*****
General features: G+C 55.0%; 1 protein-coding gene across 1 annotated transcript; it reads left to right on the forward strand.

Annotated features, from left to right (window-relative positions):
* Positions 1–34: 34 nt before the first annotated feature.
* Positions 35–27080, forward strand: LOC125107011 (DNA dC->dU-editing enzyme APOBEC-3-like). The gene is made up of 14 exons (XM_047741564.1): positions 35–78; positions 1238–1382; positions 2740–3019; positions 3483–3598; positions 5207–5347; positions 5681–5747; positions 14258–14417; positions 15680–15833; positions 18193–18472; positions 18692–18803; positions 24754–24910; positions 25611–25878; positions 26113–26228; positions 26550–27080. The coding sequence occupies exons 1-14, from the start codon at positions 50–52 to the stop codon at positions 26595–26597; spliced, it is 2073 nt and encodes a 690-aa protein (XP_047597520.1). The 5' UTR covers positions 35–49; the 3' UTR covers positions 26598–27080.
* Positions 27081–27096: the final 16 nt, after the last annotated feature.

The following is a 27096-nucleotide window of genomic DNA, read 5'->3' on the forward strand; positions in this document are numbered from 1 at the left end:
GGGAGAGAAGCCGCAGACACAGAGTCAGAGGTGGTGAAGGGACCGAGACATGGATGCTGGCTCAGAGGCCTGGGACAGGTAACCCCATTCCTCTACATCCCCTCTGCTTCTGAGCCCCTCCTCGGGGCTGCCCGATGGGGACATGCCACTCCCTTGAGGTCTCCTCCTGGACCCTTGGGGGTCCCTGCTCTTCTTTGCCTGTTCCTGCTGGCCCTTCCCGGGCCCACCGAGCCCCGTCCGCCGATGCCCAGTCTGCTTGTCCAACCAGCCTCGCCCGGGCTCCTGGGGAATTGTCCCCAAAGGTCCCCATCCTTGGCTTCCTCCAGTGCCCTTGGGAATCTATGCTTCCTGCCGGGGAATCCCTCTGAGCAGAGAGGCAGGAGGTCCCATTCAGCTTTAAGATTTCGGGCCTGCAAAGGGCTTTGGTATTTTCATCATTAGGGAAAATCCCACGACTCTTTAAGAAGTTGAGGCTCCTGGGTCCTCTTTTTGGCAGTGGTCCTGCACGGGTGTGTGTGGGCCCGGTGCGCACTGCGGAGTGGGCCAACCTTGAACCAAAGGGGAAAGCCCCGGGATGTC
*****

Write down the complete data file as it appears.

General features: G+C 55.0%; 1 protein-coding gene across 1 annotated transcript; it reads left to right on the forward strand.

Annotated features, from left to right (window-relative positions):
* Positions 1–34: 34 nt before the first annotated feature.
* Positions 35–27080, forward strand: LOC125107011 (DNA dC->dU-editing enzyme APOBEC-3-like). The gene is made up of 14 exons (XM_047741564.1): positions 35–78; positions 1238–1382; positions 2740–3019; positions 3483–3598; positions 5207–5347; positions 5681–5747; positions 14258–14417; positions 15680–15833; positions 18193–18472; positions 18692–18803; positions 24754–24910; positions 25611–25878; positions 26113–26228; positions 26550–27080. The coding sequence occupies exons 1-14, from the start codon at positions 50–52 to the stop codon at positions 26595–26597; spliced, it is 2073 nt and encodes a 690-aa protein (XP_047597520.1). The 5' UTR covers positions 35–49; the 3' UTR covers positions 26598–27080.
* Positions 27081–27096: the final 16 nt, after the last annotated feature.

The following is a 27096-nucleotide window of genomic DNA, read 5'->3' on the forward strand; positions in this document are numbered from 1 at the left end:
GGGAGAGAAGCCGCAGACACAGAGTCAGAGGTGGTGAAGGGACCGAGACATGGATGCTGGCTCAGAGGCCTGGGACAGGTAACCCCATTCCTCTACATCCCCTCTGCTTCTGAGCCCCTCCTCGGGGCTGCCCGATGGGGACATGCCACTCCCTTGAGGTCTCCTCCTGGACCCTTGGGGGTCCCTGCTCTTCTTTGCCTGTTCCTGCTGGCCCTTCCCGGGCCCACCGAGCCCCGTCCGCCGATGCCCAGTCTGCTTGTCCAACCAGCCTCGCCCGGGCTCCTGGGGAATTGTCCCCAAAGGTCCCCATCCTTGGCTTCCTCCAGTGCCCTTGGGAATCTATGCTTCCTGCCGGGGAATCCCTCTGAGCAGAGAGGCAGGAGGTCCCATTCAGCTTTAAGATTTCGGGCCTGCAAAGGGCTTTGGTATTTTCATCATTAGGGAAAATCCCACGACTCTTTAAGAAGTTGAGGCTCCTGGGTCCTCTTTTTGGCAGTGGTCCTGCACGGGTGTGTGTGGGCCCGGTGCGCACTGCGGAGTGGGCCAACCTTGAACCAAAGGGGAAAGCCCCGGGATGTC